President Salva Kiir of South Sudan, on Monday, declined to sign a peace deal proposed by regional leaders, asking for 15 more days to do so.
Seyoum Mesfin, the mediator for IGAD, the East African bloc leading the talks, said despite Kiir's side objection to signing, the South Sudanese rebels did accept the terms. He was optimistic both parties would meet in Addis Ababa in two weeks “to finalize the peace agreement".
Rebel leader and Kiir’s deputy, Riek Machar, deplored continued fighting and wondered why Kiir did not accept a deal he believed is good. “He has got a good agreement," Machar told Reuters.
The United States says it regrets Kiir’s decision to ask for more time, hoping he would eventually agree to the deal. John Kirby, U.S. State Department spokesman, re-echoed President Barack Obama's to further pressure the parties, if no deal was signed by Monday.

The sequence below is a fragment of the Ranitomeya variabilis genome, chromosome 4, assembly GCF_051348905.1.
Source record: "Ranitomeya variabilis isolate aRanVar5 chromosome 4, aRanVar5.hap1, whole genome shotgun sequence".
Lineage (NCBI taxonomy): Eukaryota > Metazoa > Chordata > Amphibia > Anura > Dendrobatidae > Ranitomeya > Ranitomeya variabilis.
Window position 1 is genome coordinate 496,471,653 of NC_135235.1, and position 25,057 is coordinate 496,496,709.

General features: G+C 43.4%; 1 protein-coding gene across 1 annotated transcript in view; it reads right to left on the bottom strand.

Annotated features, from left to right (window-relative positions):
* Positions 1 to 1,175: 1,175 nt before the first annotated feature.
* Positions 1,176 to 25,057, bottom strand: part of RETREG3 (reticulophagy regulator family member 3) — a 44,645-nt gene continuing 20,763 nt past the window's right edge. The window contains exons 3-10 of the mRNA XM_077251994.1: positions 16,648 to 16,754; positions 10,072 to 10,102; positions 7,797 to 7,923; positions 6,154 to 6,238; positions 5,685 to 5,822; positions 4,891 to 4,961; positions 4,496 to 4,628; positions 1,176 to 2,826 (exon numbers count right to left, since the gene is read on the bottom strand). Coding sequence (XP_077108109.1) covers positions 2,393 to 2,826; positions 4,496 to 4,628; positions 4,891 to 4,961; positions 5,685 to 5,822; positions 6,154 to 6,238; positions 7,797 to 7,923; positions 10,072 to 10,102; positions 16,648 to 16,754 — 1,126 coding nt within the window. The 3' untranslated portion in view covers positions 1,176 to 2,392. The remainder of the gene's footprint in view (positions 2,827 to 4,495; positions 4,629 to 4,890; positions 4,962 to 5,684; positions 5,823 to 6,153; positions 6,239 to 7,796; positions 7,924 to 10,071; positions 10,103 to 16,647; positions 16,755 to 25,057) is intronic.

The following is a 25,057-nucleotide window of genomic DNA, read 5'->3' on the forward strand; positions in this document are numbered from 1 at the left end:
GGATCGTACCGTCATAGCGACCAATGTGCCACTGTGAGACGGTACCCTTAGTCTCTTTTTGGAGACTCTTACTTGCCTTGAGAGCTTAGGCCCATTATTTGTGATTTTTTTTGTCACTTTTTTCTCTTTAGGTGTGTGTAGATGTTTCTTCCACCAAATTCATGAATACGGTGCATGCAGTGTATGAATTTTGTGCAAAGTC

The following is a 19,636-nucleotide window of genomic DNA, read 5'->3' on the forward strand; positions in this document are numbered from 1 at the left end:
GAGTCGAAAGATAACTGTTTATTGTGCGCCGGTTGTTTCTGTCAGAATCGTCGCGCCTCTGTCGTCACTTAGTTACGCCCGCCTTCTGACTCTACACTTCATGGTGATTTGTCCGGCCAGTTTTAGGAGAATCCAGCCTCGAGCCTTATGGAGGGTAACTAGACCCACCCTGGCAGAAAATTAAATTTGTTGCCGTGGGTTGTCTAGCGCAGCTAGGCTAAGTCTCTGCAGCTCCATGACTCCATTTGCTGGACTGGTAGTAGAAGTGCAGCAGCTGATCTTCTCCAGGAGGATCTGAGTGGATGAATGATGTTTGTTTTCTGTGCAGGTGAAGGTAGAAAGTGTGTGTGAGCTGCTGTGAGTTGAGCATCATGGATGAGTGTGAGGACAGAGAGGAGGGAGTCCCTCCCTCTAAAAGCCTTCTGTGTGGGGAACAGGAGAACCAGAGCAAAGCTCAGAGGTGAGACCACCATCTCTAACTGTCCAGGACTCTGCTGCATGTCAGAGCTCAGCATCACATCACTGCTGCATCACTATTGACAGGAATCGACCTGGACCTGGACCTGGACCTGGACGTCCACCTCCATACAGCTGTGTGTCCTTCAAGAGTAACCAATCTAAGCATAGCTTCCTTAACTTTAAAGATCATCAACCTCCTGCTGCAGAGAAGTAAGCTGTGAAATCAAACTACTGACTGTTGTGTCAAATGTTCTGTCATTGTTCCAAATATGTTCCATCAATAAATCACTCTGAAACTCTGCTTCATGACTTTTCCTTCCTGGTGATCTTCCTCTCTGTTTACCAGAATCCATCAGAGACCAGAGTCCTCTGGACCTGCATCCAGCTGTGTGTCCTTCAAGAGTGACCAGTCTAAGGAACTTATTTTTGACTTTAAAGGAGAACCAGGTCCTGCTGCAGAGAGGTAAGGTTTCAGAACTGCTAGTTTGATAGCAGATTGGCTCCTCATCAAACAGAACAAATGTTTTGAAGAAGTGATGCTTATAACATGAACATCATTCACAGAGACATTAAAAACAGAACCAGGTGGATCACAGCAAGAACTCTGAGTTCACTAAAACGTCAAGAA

"We are going to work with our regional and international partners on the next steps and on ways to increase pressure, especially against those that are undermining the peace process or opposing this agreement," Kirby said in Washington. President Salva Kiir of South Sudan, on Monday, declined to sign a peace deal proposed by regional leaders, asking for 15 more days to do so.